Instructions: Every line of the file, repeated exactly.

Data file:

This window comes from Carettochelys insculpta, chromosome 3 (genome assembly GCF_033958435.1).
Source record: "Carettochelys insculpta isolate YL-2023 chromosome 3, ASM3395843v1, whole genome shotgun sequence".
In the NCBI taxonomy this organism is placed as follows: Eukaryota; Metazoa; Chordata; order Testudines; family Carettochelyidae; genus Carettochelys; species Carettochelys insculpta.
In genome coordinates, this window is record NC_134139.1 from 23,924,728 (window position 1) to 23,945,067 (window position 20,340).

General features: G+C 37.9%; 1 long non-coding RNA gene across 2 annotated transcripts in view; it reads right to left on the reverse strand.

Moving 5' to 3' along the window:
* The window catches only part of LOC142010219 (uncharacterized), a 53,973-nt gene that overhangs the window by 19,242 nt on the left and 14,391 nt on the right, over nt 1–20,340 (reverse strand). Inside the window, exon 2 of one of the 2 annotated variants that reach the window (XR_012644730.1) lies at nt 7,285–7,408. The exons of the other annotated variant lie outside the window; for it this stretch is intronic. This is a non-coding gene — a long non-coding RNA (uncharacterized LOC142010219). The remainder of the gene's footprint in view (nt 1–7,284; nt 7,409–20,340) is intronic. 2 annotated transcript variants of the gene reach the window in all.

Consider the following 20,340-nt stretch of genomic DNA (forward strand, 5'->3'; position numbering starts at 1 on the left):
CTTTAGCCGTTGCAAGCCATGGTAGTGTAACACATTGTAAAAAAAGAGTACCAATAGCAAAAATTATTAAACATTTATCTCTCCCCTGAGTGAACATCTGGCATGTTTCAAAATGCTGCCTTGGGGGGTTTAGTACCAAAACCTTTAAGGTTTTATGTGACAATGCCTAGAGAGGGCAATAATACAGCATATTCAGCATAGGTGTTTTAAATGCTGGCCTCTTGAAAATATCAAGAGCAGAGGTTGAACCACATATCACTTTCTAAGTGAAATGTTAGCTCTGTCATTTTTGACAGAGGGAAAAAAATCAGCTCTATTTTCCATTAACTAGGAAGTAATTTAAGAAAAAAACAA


This window comes from Carettochelys insculpta, chromosome 3 (genome assembly GCF_033958435.1).
Source record: "Carettochelys insculpta isolate YL-2023 chromosome 3, ASM3395843v1, whole genome shotgun sequence".
In the NCBI taxonomy this organism is placed as follows: Eukaryota; Metazoa; Chordata; order Testudines; family Carettochelyidae; genus Carettochelys; species Carettochelys insculpta.
In genome coordinates, this window is record NC_134139.1 from 23,924,728 (window position 1) to 23,945,067 (window position 20,340).

General features: G+C 37.9%; 1 long non-coding RNA gene across 2 annotated transcripts in view; it reads right to left on the reverse strand.

Moving 5' to 3' along the window:
* The window catches only part of LOC142010219 (uncharacterized), a 53,973-nt gene that overhangs the window by 19,242 nt on the left and 14,391 nt on the right, over nt 1–20,340 (reverse strand). Inside the window, exon 2 of one of the 2 annotated variants that reach the window (XR_012644730.1) lies at nt 7,285–7,408. The exons of the other annotated variant lie outside the window; for it this stretch is intronic. This is a non-coding gene — a long non-coding RNA (uncharacterized LOC142010219). The remainder of the gene's footprint in view (nt 1–7,284; nt 7,409–20,340) is intronic. 2 annotated transcript variants of the gene reach the window in all.

Consider the following 20,340-nt stretch of genomic DNA (forward strand, 5'->3'; position numbering starts at 1 on the left):
CTTTAGCCGTTGCAAGCCATGGTAGTGTAACACATTGTAAAAAAAGAGTACCAATAGCAAAAATTATTAAACATTTATCTCTCCCCTGAGTGAACATCTGGCATGTTTCAAAATGCTGCCTTGGGGGGTTTAGTACCAAAACCTTTAAGGTTTTATGTGACAATGCCTAGAGAGGGCAATAATACAGCATATTCAGCATAGGTGTTTTAAATGCTGGCCTCTTGAAAATATCAAGAGCAGAGGTTGAACCACATATCACTTTCTAAGTGAAATGTTAGCTCTGTCATTTTTGACAGAGGGAAAAAAATCAGCTCTATTTTCCATTAACTAGGAAGTAATTTAAGAAAAAAACAA